White Sox

White Sox: Carlos Rodon gets win, strikes out eight in first MLB start

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White Sox: Carlos Rodon gets win, strikes out eight in first MLB start

Carlos Rodon isn’t about to make it easy for the White Sox to send him back to the bullpen.

One of baseball’s top pitching prospects overcame a rough first inning on Saturday night and eventually rolled in his first major league start, powering his way through six frames.

A temporary replacement, Rodon struck out eight and earned his first victory as the White Sox salvaged a split of a doubleheader with an 8-2 victory over the Cincinnati Reds in front of 27,980 at U.S. Cellular Field. Alexei Ramirez, Avisail Garcia and Gordon Beckham all homered for the White Sox, who lost the opening game of the doubleheader 10-4.

“(Rodon) started out a little shaky,” White Sox manager Robin Ventura said. “He has some poise. He stayed with it. I thought even knowing how the first game went and knowing he has to eat up some innings, it was a big spot and he came through. … “Even after giving up the two runs, he still battled and got through it. That was a big spot for us, for him to come through right there.”

[SHOP: Gear up, White Sox fans!]

A standout in spring training, Rodon only made the start because the White Sox needed an extra starter with Jeff Samardzija and Chris Sale both out serving five-game suspensions. Rodon, who was selected third overall in last June’s draft and earned a franchise-record $6.582-million signing bonus, has pitched in relief since he was promoted to the majors on April 20.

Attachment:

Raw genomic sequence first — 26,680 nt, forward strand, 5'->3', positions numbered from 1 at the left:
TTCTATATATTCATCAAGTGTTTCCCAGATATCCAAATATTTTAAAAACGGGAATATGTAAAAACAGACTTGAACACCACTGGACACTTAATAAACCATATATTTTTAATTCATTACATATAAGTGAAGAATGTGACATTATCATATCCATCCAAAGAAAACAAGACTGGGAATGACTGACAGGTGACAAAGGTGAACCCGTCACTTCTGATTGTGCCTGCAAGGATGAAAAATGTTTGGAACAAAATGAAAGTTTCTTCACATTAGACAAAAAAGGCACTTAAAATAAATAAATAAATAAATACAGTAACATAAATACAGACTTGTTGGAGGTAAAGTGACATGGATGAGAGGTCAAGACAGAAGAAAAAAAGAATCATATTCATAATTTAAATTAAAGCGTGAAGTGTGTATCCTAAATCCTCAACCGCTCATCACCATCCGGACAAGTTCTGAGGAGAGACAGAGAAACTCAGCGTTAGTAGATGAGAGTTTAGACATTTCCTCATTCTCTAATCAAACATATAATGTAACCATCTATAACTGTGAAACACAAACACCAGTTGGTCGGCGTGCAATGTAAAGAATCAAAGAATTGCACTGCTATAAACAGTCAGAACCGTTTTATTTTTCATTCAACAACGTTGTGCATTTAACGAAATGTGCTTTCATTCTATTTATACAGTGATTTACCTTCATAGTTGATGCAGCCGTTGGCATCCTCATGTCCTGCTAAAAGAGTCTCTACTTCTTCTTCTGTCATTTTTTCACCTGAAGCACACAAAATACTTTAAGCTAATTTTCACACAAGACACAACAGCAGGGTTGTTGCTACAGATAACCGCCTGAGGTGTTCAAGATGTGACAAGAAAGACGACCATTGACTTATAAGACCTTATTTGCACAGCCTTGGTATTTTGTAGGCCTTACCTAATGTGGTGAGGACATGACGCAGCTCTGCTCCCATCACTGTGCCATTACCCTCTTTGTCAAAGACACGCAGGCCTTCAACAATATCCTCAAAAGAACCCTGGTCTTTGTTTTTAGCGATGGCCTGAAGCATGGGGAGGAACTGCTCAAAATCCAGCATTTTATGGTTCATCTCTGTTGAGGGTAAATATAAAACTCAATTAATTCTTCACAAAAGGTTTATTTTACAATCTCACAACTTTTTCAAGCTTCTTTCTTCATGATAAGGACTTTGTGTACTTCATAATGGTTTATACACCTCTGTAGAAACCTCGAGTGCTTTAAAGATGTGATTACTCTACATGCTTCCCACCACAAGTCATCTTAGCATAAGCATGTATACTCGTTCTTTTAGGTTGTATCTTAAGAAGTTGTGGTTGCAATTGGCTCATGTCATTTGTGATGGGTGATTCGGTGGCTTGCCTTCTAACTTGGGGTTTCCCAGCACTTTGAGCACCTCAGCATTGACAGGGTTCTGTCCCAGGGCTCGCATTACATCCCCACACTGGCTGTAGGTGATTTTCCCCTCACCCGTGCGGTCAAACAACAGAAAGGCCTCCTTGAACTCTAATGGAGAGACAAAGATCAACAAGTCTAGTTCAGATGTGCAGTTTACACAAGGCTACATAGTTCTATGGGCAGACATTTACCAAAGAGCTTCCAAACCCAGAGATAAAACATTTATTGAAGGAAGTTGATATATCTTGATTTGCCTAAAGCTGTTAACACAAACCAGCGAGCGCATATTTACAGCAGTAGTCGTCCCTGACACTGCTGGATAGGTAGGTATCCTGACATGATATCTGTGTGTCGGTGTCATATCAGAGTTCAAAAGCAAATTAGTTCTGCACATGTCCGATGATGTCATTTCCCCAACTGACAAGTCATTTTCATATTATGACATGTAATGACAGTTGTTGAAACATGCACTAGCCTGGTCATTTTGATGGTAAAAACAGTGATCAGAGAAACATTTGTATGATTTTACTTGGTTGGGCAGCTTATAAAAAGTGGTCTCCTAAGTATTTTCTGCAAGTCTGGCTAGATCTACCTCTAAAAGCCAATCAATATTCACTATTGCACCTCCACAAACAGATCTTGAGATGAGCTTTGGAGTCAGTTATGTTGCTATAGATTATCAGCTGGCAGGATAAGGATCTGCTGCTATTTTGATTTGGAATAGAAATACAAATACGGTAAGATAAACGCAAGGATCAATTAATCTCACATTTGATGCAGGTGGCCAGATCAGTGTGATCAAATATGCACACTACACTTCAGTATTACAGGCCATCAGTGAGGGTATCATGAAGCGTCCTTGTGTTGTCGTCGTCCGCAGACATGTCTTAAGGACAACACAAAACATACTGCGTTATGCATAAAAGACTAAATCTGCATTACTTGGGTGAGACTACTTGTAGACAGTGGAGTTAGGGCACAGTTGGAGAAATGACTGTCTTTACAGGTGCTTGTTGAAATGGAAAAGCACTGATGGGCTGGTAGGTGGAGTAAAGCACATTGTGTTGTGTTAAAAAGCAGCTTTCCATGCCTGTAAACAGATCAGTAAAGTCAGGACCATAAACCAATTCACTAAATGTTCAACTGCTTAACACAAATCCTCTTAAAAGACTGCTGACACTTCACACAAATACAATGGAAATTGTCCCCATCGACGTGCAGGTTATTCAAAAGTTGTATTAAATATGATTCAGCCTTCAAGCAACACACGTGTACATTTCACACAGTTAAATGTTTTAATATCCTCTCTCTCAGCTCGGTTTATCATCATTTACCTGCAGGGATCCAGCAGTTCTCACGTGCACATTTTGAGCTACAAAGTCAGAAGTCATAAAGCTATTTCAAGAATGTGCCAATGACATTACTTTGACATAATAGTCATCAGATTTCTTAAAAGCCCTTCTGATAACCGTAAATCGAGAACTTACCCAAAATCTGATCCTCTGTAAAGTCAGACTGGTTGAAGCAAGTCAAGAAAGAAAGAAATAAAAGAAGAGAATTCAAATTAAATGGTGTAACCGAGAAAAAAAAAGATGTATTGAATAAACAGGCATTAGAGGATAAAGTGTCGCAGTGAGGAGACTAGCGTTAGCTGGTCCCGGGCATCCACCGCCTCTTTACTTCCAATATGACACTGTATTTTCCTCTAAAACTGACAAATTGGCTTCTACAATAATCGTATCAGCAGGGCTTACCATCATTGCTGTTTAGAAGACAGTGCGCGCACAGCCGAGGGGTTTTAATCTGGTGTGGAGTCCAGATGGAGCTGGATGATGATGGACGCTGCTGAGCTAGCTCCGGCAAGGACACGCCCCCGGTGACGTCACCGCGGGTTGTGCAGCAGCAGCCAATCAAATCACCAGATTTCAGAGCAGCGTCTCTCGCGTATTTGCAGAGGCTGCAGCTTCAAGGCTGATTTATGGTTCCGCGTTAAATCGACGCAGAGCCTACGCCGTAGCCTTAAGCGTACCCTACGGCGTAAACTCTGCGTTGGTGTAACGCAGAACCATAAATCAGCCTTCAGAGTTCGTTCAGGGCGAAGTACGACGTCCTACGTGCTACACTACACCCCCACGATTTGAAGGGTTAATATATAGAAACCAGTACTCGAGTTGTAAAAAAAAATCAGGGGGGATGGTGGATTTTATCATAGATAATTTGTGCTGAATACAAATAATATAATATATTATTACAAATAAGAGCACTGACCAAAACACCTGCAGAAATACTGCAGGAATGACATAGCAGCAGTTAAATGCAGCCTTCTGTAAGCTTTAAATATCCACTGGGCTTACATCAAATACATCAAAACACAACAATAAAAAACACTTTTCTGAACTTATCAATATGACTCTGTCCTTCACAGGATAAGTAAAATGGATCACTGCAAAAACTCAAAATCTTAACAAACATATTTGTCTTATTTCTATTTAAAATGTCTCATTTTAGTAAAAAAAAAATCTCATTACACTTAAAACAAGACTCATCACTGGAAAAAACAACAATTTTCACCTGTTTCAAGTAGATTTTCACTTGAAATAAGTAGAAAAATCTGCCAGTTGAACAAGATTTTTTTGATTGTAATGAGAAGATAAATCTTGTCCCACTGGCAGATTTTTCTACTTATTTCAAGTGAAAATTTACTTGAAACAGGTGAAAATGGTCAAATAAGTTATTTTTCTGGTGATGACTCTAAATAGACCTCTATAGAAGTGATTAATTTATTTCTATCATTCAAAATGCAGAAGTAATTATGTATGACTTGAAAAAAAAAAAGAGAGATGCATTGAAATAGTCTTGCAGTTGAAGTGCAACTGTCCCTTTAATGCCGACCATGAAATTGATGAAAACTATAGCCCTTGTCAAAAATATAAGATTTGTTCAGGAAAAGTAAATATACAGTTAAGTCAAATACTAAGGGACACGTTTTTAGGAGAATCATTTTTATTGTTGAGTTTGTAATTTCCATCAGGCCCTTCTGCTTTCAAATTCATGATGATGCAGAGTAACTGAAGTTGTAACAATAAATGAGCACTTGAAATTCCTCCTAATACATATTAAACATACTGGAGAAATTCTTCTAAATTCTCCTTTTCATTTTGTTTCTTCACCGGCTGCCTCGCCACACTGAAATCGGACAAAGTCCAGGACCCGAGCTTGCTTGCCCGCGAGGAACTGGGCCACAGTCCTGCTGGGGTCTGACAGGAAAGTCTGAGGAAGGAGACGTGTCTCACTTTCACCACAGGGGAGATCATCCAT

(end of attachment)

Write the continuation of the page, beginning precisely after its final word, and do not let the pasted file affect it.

The White Sox view Rodon’s innings this season as a “scarce resource,” according to general manager Rick Hahn. They likely want to limit Rodon’s workload to between 150-160 innings so they can preserve him for the long haul. Earlier this week, Ventura suggested Rodon’s start would be a one-time thing, that his future plans are undecided.

But Rodon could have put a wrench in the team’s designs with Saturday’s effort, though Ventura didn’t say what the White Sox might do.

Though he hadn’t thrown more than 63 pitches since an April 19 start for Triple-A Charlotte, Rodon got stronger the deeper he went into Saturday’s outing.

[MORE: Sloppy White Sox stymied by Cueto, Reds in Game 1 of doubleheader]

Rodon’s 99th pitch was a 99-mph strike to Todd Frazier, who proceeded to whiff on an 89-mph slider in the dirt. Working with a steady diet of fastballs and sliders (only two of his 108 pitches were changeups), all eight of Rodon’s strikeouts came via swings.

“I was excited to see him pitch,” Cincinnati manager Bryan Price said. “Heard a lot about him. … Lot of velocity and a real good slider. As he gets more and more comfortable at this level, I imagine he’s going to be a real challenge for teams to have to face. He’s got really good stuff.”

Rodon had Cincinnati hitters mostly overpowered for the final three innings. He retired eight straight after surrendering a game-tying, two-run, opposite-field single to Joey Votto in the third inning.

Rodon didn’t start as well as he finished.

He may have been squeezed in a first-inning at-bat against Marlon Byrd but nonetheless walked the first two batters he faced. But with the aid of veteran catcher Geovany Soto, who made several trips to the mound over the first few innings, Rodon got out of that jam, striking out Votto and getting Todd Frazier to pop into a double play as Byrd was off on the pitch and easily thrown out. Rodon said Soto mostly tried to relax the rookie and assured him he was in the majors for a reason.

Rodon looked more comfortable in the second inning before he gave up consecutive singles to Zack Cosart and Billy Hamilton in the third and walked Byrd to load the bases. Votto then ripped a 96-mph fastball just inside the left-field line to tie the score at 2. But Rodon struck out Frazier and got Brandon Phillips to ground out.